Upcycling Flat Scraps with Open Source Tools

If you have some type of device that cuts like a CNC milling machine or a laser cutter, you’re probably generating a lot of weird-looking scrap. Most of us hate throwing anything away, but how do you plan to use all those weird shapes? [Caddzeus] has an answer. Using a camera and software, he accurately digitizes the shapes into a usable form in the CAD package of his choice.

The process involves setting up targets of known dimensions that will appear in the photograph. This allows the photo to be taken without worrying too much about the distance to the camera or the angle.

Using GIMP, he adjusts images to remove perspective. He then brings the image into Inkscape where he can scale and trace the shape precisely.

There are step-by-step instructions – including videos – but if you know how to use these tools, you can probably figure it out for yourself. This technique would also be useful if you wanted to get an overview of something you intend to mill or cut in your CAD program as a reference. We like to do this with a laser cutter so you can outline something you’re engraving or cutting on a piece of paper before you start and easily align the part to the laser.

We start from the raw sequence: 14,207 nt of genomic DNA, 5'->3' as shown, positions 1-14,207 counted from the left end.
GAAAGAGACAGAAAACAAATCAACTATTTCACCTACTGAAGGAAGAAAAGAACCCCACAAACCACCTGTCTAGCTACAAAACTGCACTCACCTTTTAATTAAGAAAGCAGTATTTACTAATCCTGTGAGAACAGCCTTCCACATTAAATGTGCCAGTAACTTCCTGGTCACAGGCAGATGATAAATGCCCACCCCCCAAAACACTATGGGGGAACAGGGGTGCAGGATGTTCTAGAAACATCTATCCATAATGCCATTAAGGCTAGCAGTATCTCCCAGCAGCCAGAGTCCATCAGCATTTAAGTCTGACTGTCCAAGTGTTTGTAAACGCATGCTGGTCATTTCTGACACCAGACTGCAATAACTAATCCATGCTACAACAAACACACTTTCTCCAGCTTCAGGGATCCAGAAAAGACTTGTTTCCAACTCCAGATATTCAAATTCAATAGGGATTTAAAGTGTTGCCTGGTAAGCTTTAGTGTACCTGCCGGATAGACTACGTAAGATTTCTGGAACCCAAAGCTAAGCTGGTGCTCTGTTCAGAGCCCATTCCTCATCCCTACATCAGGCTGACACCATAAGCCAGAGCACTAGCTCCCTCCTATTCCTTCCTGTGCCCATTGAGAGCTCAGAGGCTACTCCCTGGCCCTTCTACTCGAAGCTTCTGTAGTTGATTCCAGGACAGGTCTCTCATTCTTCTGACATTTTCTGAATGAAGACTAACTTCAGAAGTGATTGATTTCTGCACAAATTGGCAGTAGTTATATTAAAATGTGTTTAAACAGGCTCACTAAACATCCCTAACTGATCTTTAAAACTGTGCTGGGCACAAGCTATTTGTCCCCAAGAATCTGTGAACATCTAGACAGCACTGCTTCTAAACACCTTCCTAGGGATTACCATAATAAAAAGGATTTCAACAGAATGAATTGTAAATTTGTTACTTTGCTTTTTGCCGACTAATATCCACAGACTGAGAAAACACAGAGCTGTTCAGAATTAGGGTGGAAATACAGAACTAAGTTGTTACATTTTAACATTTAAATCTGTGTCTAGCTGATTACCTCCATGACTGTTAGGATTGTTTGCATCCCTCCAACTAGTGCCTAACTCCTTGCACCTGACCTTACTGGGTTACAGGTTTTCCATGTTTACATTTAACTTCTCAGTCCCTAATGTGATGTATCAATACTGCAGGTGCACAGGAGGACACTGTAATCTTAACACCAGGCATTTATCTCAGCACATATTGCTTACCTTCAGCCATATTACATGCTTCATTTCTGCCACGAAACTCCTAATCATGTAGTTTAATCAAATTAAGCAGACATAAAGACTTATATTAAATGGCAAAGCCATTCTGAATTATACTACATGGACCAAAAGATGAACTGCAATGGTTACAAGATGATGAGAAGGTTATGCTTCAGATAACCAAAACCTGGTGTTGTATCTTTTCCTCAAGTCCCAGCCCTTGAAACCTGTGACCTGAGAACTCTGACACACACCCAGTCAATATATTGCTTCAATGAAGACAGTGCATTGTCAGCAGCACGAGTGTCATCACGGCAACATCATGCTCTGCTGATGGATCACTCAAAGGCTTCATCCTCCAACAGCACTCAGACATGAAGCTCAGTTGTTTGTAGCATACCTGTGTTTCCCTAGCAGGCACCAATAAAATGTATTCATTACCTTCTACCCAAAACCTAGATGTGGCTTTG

Of course, a small part might give up its image to a conventional scanner, and you can use a similar technique to adjust the scale. If you start using Inkscape a lot, you will need more plugins. You never know what you might build out of the odds and ends.

About Debra D. Johnson

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